The complaint and response, all documents relating to the complaint and response, and the fact-finder’s report will be provided to the hearing panel and to the parties.  The hearing panel will not accept from the parties any written response to the fact-finder’s report or any additional documents, except as explained in Section 7.4 below. If a party believes the panel should interview witnesses, the party must submit to the Secretary the names of the witnesses and the subject of their testimony at least four days before the hearing. Normally, the panel will call a witness other than the parties only if the witness can offer potentially relevant information that was not conveyed to the fact-finder. Witnesses may not appear for the sole purpose of testifying about a party’s character.

7.4. Hearing

The hearing will take place no sooner than five days after the parties’ receipt of the fact-finder’s final report. Unless both parties ask to appear jointly, the complainant and the respondent will not appear jointly before the panel at any stage of the hearing. The party who is not before the panel will be in a private room with audio access to the proceedings.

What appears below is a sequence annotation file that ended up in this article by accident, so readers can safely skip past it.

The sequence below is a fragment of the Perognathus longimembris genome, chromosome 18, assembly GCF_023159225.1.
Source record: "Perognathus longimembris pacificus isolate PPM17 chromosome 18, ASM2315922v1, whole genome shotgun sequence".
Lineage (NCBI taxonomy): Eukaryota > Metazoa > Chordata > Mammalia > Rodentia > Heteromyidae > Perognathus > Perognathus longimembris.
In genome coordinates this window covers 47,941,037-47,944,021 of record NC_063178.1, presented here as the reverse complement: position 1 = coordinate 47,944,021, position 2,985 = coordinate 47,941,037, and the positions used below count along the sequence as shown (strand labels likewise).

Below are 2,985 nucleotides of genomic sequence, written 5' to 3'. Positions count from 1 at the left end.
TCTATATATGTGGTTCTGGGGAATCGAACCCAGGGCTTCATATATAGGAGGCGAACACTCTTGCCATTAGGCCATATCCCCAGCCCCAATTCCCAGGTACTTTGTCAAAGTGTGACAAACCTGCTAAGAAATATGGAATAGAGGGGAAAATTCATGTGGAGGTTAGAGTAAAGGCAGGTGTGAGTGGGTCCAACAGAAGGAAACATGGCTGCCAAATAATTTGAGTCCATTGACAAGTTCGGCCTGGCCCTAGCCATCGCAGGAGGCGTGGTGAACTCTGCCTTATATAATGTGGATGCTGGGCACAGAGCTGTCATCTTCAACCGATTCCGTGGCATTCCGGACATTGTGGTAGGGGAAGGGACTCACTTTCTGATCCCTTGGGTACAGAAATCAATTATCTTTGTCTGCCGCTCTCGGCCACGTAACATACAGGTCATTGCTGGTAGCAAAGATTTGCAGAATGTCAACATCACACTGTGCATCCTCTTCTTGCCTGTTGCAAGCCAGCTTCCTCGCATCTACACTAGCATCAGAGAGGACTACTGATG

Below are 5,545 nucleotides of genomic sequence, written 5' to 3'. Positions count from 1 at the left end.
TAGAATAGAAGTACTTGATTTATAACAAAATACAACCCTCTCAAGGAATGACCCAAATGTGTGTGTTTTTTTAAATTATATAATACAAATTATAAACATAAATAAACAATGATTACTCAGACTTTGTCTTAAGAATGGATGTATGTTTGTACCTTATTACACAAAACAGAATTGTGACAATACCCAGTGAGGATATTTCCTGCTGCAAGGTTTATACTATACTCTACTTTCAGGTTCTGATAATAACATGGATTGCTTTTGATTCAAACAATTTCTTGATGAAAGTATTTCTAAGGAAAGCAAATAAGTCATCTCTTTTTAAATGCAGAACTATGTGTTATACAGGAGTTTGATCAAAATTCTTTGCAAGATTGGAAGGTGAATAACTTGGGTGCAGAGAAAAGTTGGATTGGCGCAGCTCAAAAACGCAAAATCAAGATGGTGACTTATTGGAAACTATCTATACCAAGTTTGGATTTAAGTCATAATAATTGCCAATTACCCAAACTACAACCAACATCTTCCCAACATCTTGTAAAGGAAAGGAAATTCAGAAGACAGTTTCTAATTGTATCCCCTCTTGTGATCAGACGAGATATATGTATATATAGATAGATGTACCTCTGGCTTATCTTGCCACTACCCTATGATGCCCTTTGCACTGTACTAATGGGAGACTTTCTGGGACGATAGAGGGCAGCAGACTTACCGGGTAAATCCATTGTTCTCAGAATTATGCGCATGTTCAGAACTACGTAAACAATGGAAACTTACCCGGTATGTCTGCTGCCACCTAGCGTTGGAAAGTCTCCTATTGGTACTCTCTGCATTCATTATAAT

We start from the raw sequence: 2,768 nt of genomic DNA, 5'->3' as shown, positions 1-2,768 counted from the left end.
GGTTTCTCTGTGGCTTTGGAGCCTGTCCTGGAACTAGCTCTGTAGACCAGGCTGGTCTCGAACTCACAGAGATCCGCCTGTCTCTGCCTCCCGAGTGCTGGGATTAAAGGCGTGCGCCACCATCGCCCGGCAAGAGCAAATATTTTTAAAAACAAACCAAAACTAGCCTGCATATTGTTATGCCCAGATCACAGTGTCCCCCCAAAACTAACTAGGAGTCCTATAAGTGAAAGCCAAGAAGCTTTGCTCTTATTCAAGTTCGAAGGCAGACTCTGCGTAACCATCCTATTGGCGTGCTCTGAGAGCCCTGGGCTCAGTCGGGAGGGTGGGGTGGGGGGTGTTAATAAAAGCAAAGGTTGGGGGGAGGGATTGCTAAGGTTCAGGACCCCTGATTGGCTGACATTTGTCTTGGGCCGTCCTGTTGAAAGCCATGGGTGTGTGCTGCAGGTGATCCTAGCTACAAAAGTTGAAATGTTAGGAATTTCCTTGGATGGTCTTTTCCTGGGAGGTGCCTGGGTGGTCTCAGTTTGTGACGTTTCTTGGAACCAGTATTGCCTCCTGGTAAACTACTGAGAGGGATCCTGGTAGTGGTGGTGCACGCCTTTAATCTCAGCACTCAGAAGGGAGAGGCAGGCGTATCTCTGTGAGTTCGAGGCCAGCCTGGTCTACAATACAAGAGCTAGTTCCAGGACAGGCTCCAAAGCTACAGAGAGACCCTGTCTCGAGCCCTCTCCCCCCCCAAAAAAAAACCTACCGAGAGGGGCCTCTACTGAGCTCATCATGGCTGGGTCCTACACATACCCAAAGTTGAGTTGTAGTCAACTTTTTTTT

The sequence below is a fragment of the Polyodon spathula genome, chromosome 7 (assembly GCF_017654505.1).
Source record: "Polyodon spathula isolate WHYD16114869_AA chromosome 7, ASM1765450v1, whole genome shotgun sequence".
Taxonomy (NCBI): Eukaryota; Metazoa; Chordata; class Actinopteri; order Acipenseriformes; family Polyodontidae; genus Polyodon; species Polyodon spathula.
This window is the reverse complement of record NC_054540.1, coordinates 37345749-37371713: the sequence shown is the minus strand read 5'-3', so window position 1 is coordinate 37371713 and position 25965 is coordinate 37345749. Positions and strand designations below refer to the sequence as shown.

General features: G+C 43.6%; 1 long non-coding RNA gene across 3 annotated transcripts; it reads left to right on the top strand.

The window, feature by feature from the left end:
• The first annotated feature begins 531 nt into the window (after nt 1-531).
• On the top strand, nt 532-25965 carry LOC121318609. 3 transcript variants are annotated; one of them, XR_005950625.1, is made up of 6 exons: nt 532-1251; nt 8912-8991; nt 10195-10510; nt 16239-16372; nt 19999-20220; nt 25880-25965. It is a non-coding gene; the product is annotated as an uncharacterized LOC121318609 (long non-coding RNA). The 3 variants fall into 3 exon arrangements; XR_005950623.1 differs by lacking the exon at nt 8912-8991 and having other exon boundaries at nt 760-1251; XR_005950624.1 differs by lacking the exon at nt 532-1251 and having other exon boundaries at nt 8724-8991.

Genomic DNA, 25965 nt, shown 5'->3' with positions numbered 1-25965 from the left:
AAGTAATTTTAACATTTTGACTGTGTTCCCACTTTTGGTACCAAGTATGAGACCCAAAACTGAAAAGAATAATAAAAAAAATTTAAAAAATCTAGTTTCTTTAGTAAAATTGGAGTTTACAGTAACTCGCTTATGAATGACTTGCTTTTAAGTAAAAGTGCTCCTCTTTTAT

The hearing is intended primarily to allow the panel to interview the complainant and the respondent with respect to the fact-finder’s report. The panel chair will begin the hearing by explaining the substance of the complaint and the specific University policy or policies allegedly violated. The complainant and then the respondent may make a brief statement of no longer than 10 minutes to the panel, and they may provide a written copy of their statements to the panel at the hearing. The panel will provide a copy of any written statement it receives to the other party. Following these statements, the panel will interview the complainant and then the respondent. At its sole discretion, the panel may request the testimony of additional witnesses.[16] The parties and any witnesses will be questioned by the panel only, but each party will be given an opportunity to submit questions for the panel to ask the other party or witnesses.  The panel, at its sole discretion, may choose which, if any, questions to ask.